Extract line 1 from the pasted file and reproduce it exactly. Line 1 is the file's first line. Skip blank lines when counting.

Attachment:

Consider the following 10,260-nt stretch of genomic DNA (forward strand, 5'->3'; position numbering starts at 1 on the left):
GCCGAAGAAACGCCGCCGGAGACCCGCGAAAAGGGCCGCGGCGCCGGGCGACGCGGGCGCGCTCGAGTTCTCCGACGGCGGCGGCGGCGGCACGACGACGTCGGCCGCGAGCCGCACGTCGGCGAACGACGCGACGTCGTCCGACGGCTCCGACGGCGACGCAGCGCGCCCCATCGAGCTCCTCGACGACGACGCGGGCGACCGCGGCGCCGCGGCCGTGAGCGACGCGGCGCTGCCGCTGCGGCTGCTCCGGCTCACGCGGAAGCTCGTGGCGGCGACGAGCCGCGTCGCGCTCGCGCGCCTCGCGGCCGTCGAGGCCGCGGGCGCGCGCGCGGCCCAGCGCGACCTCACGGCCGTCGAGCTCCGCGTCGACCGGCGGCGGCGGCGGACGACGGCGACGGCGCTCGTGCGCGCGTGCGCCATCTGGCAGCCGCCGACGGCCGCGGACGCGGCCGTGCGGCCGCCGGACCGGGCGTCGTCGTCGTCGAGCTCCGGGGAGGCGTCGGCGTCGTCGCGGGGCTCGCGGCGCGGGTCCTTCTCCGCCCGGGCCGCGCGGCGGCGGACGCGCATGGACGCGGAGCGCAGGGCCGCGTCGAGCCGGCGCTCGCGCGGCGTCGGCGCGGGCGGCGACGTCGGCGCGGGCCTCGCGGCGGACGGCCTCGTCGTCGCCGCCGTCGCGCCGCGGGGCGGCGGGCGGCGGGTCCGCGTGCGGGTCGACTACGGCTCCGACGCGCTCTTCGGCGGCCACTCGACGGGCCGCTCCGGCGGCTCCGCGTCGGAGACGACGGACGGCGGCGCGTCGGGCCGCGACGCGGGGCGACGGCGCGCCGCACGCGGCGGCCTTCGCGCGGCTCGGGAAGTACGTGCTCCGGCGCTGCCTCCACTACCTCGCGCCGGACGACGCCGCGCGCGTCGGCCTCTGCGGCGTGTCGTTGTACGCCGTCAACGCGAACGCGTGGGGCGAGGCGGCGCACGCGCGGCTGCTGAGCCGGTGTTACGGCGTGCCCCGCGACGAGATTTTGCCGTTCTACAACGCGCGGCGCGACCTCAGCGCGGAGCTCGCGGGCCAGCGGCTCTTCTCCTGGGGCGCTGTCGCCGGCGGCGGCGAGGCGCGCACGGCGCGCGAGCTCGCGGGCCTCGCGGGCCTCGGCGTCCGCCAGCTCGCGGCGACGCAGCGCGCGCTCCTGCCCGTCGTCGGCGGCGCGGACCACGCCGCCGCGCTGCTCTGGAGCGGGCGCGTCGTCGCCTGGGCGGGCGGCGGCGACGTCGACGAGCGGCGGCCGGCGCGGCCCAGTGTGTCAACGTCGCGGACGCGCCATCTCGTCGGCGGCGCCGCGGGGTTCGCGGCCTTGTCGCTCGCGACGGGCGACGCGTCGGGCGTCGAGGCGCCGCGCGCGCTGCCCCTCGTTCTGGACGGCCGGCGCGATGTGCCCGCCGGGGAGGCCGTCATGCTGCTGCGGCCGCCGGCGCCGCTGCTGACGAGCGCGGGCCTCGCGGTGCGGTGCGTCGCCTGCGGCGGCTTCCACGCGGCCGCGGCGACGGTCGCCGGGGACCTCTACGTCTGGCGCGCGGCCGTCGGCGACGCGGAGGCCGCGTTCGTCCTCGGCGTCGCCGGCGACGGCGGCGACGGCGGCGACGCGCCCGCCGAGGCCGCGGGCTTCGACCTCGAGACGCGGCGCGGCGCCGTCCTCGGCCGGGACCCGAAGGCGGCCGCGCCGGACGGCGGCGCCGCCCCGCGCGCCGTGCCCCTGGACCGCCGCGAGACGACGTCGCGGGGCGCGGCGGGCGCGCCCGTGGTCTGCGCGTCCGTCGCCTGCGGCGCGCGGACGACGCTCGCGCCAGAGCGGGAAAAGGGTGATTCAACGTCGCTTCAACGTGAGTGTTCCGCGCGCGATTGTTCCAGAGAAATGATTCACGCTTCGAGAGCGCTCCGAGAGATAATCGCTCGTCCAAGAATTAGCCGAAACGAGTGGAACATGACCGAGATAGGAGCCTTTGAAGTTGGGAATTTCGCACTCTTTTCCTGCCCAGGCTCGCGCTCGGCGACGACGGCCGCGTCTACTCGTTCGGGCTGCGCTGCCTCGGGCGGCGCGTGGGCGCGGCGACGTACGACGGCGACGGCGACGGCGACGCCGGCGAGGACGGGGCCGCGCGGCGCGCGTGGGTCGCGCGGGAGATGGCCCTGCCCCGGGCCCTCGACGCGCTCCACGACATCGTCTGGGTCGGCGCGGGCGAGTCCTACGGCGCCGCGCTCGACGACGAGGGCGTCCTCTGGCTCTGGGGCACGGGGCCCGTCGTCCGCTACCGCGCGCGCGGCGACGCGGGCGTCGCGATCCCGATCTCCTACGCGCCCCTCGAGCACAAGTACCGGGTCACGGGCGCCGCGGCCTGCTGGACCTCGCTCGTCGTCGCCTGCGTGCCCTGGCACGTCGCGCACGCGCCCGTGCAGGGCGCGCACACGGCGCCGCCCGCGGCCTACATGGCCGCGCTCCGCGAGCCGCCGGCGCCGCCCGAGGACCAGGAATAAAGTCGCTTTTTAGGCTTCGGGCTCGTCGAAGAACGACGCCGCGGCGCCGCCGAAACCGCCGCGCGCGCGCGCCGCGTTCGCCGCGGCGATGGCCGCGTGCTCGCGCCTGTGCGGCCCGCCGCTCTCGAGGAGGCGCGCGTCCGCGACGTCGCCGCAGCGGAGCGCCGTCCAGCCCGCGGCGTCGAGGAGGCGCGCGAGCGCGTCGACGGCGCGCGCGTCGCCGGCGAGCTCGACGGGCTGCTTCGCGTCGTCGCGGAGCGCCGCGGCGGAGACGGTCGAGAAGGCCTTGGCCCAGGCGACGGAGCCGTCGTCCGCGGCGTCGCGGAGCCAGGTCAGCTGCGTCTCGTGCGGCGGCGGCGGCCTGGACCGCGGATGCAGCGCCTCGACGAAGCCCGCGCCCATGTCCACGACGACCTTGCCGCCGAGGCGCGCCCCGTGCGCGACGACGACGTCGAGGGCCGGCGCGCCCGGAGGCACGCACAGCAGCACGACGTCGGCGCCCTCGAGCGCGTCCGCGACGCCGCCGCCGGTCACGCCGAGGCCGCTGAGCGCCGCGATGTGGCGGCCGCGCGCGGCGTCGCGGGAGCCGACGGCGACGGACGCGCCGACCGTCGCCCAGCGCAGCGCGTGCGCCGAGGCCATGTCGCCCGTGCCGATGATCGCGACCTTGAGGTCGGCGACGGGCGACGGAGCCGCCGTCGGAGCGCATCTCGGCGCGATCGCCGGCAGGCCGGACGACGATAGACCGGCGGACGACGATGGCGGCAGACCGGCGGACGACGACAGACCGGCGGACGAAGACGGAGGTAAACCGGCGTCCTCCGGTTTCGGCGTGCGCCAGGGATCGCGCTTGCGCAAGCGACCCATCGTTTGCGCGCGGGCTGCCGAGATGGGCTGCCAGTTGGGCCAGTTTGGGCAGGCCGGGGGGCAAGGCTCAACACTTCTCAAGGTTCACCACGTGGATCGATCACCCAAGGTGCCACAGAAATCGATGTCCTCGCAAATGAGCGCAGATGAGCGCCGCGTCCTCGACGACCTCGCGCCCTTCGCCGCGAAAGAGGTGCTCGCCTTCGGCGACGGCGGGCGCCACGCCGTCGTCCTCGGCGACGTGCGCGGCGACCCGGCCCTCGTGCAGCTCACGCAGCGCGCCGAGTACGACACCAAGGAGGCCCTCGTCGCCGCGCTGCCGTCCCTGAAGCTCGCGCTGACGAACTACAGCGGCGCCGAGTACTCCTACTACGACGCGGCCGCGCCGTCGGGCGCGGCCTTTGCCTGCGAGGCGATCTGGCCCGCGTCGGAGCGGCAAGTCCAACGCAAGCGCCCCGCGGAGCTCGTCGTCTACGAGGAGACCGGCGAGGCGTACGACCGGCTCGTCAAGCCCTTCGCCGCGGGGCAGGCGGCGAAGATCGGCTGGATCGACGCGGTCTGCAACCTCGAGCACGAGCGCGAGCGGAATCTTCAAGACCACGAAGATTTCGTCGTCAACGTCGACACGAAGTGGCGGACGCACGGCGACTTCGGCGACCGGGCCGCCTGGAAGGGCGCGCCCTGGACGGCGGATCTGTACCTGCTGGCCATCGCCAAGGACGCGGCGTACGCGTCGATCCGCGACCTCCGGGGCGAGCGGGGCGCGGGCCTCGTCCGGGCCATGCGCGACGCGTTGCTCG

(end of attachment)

Consider the following 10,260-nt stretch of genomic DNA (forward strand, 5'->3'; position numbering starts at 1 on the left):